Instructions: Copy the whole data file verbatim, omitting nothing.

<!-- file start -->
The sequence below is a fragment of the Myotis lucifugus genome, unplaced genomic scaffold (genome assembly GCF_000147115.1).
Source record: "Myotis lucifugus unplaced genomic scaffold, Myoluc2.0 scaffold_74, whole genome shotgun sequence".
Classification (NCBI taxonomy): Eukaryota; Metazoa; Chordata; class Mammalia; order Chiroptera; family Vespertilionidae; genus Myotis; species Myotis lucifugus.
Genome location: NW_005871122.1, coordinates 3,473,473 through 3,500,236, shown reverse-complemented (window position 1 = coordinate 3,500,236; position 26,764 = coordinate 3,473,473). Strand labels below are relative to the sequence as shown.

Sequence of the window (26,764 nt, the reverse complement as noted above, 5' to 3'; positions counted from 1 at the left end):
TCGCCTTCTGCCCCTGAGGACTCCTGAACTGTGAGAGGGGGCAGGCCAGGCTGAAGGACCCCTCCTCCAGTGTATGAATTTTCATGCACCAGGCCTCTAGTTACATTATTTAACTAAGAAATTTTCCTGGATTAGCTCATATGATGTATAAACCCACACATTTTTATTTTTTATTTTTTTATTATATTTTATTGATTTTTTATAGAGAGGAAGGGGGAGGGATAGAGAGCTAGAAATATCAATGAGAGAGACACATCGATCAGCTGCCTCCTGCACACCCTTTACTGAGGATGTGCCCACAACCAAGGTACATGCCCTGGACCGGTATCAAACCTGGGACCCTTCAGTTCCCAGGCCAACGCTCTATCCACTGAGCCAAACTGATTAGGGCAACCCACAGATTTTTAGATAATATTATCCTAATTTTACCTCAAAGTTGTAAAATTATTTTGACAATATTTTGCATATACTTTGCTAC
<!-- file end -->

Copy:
The sequence below is a fragment of the Myotis lucifugus genome, unplaced genomic scaffold (genome assembly GCF_000147115.1).
Source record: "Myotis lucifugus unplaced genomic scaffold, Myoluc2.0 scaffold_74, whole genome shotgun sequence".
Classification (NCBI taxonomy): Eukaryota; Metazoa; Chordata; class Mammalia; order Chiroptera; family Vespertilionidae; genus Myotis; species Myotis lucifugus.
Genome location: NW_005871122.1, coordinates 3,473,473 through 3,500,236, shown reverse-complemented (window position 1 = coordinate 3,500,236; position 26,764 = coordinate 3,473,473). Strand labels below are relative to the sequence as shown.

Sequence of the window (26,764 nt, the reverse complement as noted above, 5' to 3'; positions counted from 1 at the left end):
TCGCCTTCTGCCCCTGAGGACTCCTGAACTGTGAGAGGGGGCAGGCCAGGCTGAAGGACCCCTCCTCCAGTGTATGAATTTTCATGCACCAGGCCTCTAGTTACATTATTTAACTAAGAAATTTTCCTGGATTAGCTCATATGATGTATAAACCCACACATTTTTATTTTTTATTTTTTTATTATATTTTATTGATTTTTTATAGAGAGGAAGGGGGAGGGATAGAGAGCTAGAAATATCAATGAGAGAGACACATCGATCAGCTGCCTCCTGCACACCCTTTACTGAGGATGTGCCCACAACCAAGGTACATGCCCTGGACCGGTATCAAACCTGGGACCCTTCAGTTCCCAGGCCAACGCTCTATCCACTGAGCCAAACTGATTAGGGCAACCCACAGATTTTTAGATAATATTATCCTAATTTTACCTCAAAGTTGTAAAATTATTTTGACAATATTTTGCATATACTTTGCTAC